According to organizational economists, the implementation of market-like control mechanisms, such as transfer prices, can never completely replicate the market since “the use of high-powered incentives in firms is inherently subject to corruption” (Williamson 1985, 140). This paper illustrates that this is not necessarily always so. By means of a case study, this paper illustrates that many problems that extant research claims are related to cost-based transfer prices were mitigated through an organizational design that created a quasi-market inside the firm. The paper contributes to extant research in several ways. First, it illustrates that strong incentives are somewhat preserved through an organizational design that fosters competition between product divisions. Second, the paper shows how the specific problems related to a standard variable cost transfer price were mitigated. Finally, the paper highlights the limits of the quasi-market and describes a number of problems that required central intervention.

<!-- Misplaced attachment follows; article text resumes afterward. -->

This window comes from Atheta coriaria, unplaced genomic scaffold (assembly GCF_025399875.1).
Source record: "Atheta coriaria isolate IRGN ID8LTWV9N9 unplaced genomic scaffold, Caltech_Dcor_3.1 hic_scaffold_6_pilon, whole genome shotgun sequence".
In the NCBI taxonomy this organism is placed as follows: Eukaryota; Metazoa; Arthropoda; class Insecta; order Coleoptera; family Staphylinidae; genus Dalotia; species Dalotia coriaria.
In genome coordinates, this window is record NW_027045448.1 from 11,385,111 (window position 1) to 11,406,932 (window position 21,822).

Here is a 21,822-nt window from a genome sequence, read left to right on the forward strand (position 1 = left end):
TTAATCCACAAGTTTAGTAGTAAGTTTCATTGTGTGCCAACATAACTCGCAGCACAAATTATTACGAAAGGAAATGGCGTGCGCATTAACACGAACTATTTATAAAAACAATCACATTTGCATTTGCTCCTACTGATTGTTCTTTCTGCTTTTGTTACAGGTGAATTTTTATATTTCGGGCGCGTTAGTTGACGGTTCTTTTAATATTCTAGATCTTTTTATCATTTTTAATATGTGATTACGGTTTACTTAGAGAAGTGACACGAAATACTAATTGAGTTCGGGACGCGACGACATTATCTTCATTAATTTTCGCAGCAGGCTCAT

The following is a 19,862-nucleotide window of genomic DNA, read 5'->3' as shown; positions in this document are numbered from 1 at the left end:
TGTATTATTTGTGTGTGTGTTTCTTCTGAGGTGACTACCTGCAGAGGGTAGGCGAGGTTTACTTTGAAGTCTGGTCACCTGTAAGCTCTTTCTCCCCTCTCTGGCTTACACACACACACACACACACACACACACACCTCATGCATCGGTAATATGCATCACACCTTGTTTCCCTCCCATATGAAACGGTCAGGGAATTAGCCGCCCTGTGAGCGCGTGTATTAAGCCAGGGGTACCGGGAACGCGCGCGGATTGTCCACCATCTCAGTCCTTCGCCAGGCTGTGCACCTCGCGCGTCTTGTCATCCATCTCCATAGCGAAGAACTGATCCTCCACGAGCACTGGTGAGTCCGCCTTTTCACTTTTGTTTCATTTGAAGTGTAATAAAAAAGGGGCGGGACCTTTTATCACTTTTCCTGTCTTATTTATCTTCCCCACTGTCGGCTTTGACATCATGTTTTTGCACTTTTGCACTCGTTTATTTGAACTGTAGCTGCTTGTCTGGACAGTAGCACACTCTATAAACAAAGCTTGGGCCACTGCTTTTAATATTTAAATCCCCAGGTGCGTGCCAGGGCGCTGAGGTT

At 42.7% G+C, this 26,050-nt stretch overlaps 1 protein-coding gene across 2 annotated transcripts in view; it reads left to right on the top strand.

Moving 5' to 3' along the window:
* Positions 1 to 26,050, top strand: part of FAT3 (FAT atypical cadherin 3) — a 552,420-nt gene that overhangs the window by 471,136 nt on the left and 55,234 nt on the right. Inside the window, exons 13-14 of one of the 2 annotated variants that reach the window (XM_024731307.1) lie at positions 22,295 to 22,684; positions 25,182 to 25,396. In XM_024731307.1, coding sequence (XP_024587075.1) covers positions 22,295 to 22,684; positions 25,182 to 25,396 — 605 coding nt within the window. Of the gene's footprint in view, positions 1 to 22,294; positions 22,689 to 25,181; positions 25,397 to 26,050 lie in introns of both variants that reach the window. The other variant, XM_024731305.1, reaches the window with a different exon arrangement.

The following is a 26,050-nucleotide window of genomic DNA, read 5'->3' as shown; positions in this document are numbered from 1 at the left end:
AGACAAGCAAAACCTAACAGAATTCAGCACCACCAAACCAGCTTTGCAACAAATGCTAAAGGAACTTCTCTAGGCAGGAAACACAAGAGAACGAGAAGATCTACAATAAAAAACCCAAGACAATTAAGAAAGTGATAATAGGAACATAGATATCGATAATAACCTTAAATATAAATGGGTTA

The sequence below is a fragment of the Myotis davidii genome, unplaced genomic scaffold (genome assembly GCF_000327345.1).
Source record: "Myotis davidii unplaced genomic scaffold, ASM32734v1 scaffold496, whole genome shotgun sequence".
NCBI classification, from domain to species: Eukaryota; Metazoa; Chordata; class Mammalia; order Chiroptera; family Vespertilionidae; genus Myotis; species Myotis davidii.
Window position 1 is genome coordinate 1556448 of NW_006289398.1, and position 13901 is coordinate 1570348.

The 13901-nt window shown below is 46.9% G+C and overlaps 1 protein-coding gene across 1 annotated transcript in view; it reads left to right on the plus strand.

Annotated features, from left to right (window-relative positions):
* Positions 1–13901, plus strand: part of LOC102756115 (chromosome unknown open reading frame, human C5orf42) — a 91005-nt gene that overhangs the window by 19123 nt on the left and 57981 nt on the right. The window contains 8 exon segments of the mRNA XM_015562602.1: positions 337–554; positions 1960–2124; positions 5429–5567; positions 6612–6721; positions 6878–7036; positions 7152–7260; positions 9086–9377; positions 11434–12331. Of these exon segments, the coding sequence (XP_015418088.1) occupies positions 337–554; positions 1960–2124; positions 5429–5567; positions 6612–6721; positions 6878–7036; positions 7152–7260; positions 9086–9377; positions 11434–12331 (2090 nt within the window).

- Transfer prices
- Organizational design